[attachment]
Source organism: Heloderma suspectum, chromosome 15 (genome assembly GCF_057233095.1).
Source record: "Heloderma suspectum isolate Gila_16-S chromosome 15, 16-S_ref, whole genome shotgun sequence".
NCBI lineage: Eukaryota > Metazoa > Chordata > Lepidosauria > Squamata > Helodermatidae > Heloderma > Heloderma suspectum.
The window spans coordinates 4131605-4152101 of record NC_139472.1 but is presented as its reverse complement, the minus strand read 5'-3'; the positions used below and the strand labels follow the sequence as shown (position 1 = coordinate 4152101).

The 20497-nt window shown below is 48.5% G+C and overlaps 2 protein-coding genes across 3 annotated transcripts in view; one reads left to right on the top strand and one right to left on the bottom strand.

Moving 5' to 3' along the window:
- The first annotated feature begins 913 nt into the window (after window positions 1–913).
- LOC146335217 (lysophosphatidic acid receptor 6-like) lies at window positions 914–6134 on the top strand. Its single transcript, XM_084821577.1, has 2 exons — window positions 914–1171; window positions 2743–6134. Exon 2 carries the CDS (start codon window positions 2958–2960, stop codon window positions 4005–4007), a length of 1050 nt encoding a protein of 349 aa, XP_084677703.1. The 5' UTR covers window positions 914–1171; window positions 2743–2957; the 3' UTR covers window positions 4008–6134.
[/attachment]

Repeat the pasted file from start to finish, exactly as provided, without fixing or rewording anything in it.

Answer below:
Source organism: Heloderma suspectum, chromosome 15 (genome assembly GCF_057233095.1).
Source record: "Heloderma suspectum isolate Gila_16-S chromosome 15, 16-S_ref, whole genome shotgun sequence".
NCBI lineage: Eukaryota > Metazoa > Chordata > Lepidosauria > Squamata > Helodermatidae > Heloderma > Heloderma suspectum.
The window spans coordinates 4131605-4152101 of record NC_139472.1 but is presented as its reverse complement, the minus strand read 5'-3'; the positions used below and the strand labels follow the sequence as shown (position 1 = coordinate 4152101).

The 20497-nt window shown below is 48.5% G+C and overlaps 2 protein-coding genes across 3 annotated transcripts in view; one reads left to right on the top strand and one right to left on the bottom strand.

Moving 5' to 3' along the window:
- The first annotated feature begins 913 nt into the window (after window positions 1–913).
- LOC146335217 (lysophosphatidic acid receptor 6-like) lies at window positions 914–6134 on the top strand. Its single transcript, XM_084821577.1, has 2 exons — window positions 914–1171; window positions 2743–6134. Exon 2 carries the CDS (start codon window positions 2958–2960, stop codon window positions 4005–4007), a length of 1050 nt encoding a protein of 349 aa, XP_084677703.1. The 5' UTR covers window positions 914–1171; window positions 2743–2957; the 3' UTR covers window positions 4008–6134.